Monday, February 27, 2017

Two February Contemporaries You NEED on Your Radar

Title: We Are Okay
Author: Nina LaCour
Publisher: Dutton Books for Young Readers
Release Date: February 14th, 2017!
I picked up a physical ARC of this at ALA midwinter.

From Goodreads...
You go through life thinking there’s so much you need…

Until you leave with only your phone, your wallet, and a picture of your mother.


Marin hasn’t spoken to anyone from her old life since the day she left everything behind. No one knows the truth about those final weeks. Not even her best friend, Mabel. But even thousands of miles away from the California coast, at college in New York, Marin still feels the pull of the life and tragedy she’s tried to outrun. Now, months later, alone in an emptied dorm for winter break, Marin waits. Mabel is coming to visit, and Marin will be forced to face everything that’s been left unsaid and finally confront the loneliness that has made a home in her heart.

 
My Review!
Heartbreakingly tender and emotional, what surprised me most was how relatable it felt for me. I was not expecting to shed tears over it. But this story is one of... first love and grief and trying to figure out who you are when you're not sure of yourself anymore and of the family you choose and the need for human connection. It was bittersweet at times, but it was such a real book. I wasn't super into it at first, but by the end, I was invested in these characters, especially Marin, who treated loneliness as if it were a badge of honor but who needed to remember and realize that life is fuller when you have people in your life who love and cherish you, like Mabel and her parents, when you decide to let them in and live in the moments that make up the world. Definitely a story I highly recommend.

RATING:

*****

Title: The Hate U Give
Author: Angie Thomas
Publisher: Balzer + Bray
Release Date: February 28th, 2017!
I picked up a physical ARC of this at ALA midwinter. Thank you, Harper!

From Goodreads...
Inspired by the Black Lives Matter movement, Angie Thomas’s searing debut about an ordinary girl in extraordinary circumstances addresses issues of racism and police violence with intelligence, heart, and unflinching honesty. Soon to be a major motion picture from Fox 2000/Temple Hill Productions.

Sixteen-year-old Starr Carter moves between two worlds: the poor neighborhood where she lives and the fancy suburban prep school she attends. The uneasy balance between these worlds is shattered when Starr witnesses the fatal shooting of her childhood best friend Khalil at the hands of a police officer. Khalil was unarmed.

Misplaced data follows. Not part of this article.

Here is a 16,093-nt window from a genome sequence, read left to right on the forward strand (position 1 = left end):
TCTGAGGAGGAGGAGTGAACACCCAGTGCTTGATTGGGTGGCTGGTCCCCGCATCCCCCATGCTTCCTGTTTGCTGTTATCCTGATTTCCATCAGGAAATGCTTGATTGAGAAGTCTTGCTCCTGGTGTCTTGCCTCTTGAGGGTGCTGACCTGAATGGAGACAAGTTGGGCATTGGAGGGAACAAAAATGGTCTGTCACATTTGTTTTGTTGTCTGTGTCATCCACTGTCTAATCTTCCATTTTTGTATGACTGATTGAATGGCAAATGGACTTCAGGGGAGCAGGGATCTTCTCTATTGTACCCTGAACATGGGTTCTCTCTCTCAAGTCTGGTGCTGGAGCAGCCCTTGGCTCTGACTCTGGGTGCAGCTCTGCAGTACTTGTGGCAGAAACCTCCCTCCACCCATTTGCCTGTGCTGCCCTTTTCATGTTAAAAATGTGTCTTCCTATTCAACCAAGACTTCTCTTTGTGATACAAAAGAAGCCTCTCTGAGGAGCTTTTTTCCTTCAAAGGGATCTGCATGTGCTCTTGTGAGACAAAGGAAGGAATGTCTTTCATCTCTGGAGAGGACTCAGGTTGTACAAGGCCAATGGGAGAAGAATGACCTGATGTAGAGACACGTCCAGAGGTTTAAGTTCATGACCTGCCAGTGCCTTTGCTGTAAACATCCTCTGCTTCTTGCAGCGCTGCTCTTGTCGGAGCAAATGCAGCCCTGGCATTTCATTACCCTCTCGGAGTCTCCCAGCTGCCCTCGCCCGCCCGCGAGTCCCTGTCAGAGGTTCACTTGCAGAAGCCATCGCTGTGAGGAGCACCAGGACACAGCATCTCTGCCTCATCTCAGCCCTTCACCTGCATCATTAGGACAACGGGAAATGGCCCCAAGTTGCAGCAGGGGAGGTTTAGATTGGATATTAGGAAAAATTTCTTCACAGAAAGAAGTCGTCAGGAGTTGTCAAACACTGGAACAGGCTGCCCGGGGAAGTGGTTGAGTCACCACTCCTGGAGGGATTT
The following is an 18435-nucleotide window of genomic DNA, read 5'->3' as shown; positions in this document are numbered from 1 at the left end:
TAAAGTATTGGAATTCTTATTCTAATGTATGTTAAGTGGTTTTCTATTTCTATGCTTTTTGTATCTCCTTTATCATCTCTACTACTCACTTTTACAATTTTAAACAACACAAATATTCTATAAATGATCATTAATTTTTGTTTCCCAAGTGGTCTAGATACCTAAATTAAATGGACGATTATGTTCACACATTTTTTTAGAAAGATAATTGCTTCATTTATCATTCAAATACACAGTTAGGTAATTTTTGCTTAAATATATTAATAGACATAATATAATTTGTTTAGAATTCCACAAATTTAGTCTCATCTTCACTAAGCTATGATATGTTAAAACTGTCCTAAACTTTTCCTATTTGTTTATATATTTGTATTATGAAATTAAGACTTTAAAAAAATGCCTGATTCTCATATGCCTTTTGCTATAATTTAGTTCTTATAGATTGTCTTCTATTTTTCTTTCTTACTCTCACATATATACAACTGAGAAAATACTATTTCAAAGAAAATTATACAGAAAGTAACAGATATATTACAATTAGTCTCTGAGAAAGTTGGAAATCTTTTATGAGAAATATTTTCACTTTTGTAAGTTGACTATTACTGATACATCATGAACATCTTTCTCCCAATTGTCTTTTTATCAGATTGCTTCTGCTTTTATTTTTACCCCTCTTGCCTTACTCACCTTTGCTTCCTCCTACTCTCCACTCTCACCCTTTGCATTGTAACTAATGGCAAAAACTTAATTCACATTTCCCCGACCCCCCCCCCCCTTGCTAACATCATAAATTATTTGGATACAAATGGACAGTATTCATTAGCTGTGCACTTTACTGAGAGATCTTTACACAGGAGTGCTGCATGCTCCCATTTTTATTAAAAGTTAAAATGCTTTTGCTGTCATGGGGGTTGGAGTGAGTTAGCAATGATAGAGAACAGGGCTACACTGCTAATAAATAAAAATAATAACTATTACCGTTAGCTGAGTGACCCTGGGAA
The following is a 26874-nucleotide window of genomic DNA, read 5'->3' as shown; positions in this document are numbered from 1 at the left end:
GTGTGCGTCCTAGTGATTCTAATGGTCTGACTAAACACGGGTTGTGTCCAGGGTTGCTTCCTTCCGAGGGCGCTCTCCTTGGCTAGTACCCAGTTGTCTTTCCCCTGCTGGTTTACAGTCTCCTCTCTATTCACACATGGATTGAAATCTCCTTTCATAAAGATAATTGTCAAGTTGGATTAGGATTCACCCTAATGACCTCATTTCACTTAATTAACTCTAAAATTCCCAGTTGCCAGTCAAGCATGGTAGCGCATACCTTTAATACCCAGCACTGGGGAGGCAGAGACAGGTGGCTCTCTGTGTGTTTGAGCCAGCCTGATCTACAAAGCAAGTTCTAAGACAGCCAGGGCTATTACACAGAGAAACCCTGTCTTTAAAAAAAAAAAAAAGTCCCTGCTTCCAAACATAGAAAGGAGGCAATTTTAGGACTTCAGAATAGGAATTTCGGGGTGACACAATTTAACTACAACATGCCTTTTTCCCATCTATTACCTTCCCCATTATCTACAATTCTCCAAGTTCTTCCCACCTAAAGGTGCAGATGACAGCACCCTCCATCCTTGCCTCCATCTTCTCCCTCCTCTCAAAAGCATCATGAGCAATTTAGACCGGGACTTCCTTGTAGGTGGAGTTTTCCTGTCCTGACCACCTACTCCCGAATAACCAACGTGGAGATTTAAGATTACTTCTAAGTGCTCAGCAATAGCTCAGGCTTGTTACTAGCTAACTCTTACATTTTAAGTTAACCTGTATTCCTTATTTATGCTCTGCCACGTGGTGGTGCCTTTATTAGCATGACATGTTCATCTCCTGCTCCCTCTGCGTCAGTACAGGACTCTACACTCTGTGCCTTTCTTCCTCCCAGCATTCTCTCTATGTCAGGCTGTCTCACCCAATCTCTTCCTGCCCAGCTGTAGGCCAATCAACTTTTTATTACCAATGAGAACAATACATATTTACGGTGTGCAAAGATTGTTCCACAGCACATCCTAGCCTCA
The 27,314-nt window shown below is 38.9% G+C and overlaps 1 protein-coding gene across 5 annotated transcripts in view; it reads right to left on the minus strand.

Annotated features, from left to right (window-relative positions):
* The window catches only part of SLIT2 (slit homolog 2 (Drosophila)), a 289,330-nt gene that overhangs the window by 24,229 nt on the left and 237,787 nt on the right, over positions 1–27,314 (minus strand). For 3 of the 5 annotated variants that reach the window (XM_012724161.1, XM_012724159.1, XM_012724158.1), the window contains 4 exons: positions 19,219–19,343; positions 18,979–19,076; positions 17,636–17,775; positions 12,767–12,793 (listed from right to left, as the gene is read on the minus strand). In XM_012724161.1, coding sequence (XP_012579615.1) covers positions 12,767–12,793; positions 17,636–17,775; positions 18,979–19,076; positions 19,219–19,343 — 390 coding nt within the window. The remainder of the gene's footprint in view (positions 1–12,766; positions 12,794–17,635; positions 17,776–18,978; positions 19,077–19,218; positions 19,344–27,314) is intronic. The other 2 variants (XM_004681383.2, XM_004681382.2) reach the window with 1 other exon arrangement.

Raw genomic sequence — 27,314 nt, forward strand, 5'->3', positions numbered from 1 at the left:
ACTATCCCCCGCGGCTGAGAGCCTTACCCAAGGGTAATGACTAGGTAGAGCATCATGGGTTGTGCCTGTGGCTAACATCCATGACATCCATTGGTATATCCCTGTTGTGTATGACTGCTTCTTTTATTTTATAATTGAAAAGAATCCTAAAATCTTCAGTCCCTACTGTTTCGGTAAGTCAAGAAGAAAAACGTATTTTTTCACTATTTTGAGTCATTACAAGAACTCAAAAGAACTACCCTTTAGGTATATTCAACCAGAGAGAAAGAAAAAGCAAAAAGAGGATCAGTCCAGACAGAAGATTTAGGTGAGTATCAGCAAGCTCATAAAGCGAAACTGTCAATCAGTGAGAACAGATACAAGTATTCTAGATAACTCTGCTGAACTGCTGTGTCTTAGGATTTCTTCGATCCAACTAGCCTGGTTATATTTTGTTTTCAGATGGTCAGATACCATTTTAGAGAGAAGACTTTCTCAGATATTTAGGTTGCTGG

Soon afterward, his death is a national headline. Some are calling him a thug, maybe even a drug dealer and a gangbanger. Protesters are taking to the streets in Khalil’s name. Some cops and the local drug lord try to intimidate Starr and her family. What everyone wants to know is: what really went down that night? And the only person alive who can answer that is Starr.

But what Starr does—or does not—say could upend her community. It could also endanger her life.


My Review!
This book is going to change lives. It is a refreshingly honest and unflinching look at privilege (especially white privilege) and racism. I knew it was going to be important, given that it was inspired by the Black Lives Matter movement. But going in knowing is not the same as reading this and finding out exactly why The Hate U Give is so vital, to not only those who need it but to everyone. I’m happy that it’s gonna be a movie, to give it a wider audience and help white people understand what the movement is all about and why it fucking MATTERS. This book made me so angry, in a good way, and it was a reminder that this country is still nowhere near what equality is supposed to be. I loved Starr, and her family. I loved that they stuck together through everything, and their close relationships just made my heart melt. I loved so many of the other characters too. They really made this book what it was: heartwarming and so real. This didn’t hit me as emotionally as I thought it would, but it was still a damn good story.

RATING: